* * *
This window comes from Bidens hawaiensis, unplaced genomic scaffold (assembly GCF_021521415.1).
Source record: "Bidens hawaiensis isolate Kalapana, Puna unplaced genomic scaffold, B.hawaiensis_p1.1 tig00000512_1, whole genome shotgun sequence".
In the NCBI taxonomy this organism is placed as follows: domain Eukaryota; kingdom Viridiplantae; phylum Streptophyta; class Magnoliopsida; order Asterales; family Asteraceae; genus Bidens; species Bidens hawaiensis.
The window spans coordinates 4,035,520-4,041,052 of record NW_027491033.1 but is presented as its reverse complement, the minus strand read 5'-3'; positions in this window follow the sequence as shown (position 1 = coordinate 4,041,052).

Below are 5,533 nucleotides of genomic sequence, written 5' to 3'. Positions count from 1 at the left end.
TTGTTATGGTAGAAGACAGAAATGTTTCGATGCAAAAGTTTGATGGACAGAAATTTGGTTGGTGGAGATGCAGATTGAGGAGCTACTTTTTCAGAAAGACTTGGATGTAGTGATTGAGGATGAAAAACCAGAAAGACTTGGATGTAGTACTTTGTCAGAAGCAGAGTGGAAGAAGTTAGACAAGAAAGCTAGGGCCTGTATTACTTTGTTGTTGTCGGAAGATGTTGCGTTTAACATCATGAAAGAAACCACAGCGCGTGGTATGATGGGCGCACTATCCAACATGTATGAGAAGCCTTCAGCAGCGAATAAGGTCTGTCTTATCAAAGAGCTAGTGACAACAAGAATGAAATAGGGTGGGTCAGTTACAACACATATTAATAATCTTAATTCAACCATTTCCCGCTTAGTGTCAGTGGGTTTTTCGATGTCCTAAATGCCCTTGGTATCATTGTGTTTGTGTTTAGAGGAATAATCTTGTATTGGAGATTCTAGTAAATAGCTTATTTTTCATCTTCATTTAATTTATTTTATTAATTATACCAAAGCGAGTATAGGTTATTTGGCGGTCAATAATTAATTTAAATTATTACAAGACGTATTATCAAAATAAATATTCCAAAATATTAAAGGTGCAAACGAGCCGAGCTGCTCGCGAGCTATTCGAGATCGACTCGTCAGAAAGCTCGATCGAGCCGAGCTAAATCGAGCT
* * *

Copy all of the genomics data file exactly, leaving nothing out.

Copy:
This window comes from Bidens hawaiensis, unplaced genomic scaffold (assembly GCF_021521415.1).
Source record: "Bidens hawaiensis isolate Kalapana, Puna unplaced genomic scaffold, B.hawaiensis_p1.1 tig00000512_1, whole genome shotgun sequence".
In the NCBI taxonomy this organism is placed as follows: domain Eukaryota; kingdom Viridiplantae; phylum Streptophyta; class Magnoliopsida; order Asterales; family Asteraceae; genus Bidens; species Bidens hawaiensis.
The window spans coordinates 4,035,520-4,041,052 of record NW_027491033.1 but is presented as its reverse complement, the minus strand read 5'-3'; positions in this window follow the sequence as shown (position 1 = coordinate 4,041,052).

Below are 5,533 nucleotides of genomic sequence, written 5' to 3'. Positions count from 1 at the left end.
TTGTTATGGTAGAAGACAGAAATGTTTCGATGCAAAAGTTTGATGGACAGAAATTTGGTTGGTGGAGATGCAGATTGAGGAGCTACTTTTTCAGAAAGACTTGGATGTAGTGATTGAGGATGAAAAACCAGAAAGACTTGGATGTAGTACTTTGTCAGAAGCAGAGTGGAAGAAGTTAGACAAGAAAGCTAGGGCCTGTATTACTTTGTTGTTGTCGGAAGATGTTGCGTTTAACATCATGAAAGAAACCACAGCGCGTGGTATGATGGGCGCACTATCCAACATGTATGAGAAGCCTTCAGCAGCGAATAAGGTCTGTCTTATCAAAGAGCTAGTGACAACAAGAATGAAATAGGGTGGGTCAGTTACAACACATATTAATAATCTTAATTCAACCATTTCCCGCTTAGTGTCAGTGGGTTTTTCGATGTCCTAAATGCCCTTGGTATCATTGTGTTTGTGTTTAGAGGAATAATCTTGTATTGGAGATTCTAGTAAATAGCTTATTTTTCATCTTCATTTAATTTATTTTATTAATTATACCAAAGCGAGTATAGGTTATTTGGCGGTCAATAATTAATTTAAATTATTACAAGACGTATTATCAAAATAAATATTCCAAAATATTAAAGGTGCAAACGAGCCGAGCTGCTCGCGAGCTATTCGAGATCGACTCGTCAGAAAGCTCGATCGAGCCGAGCTAAATCGAGCT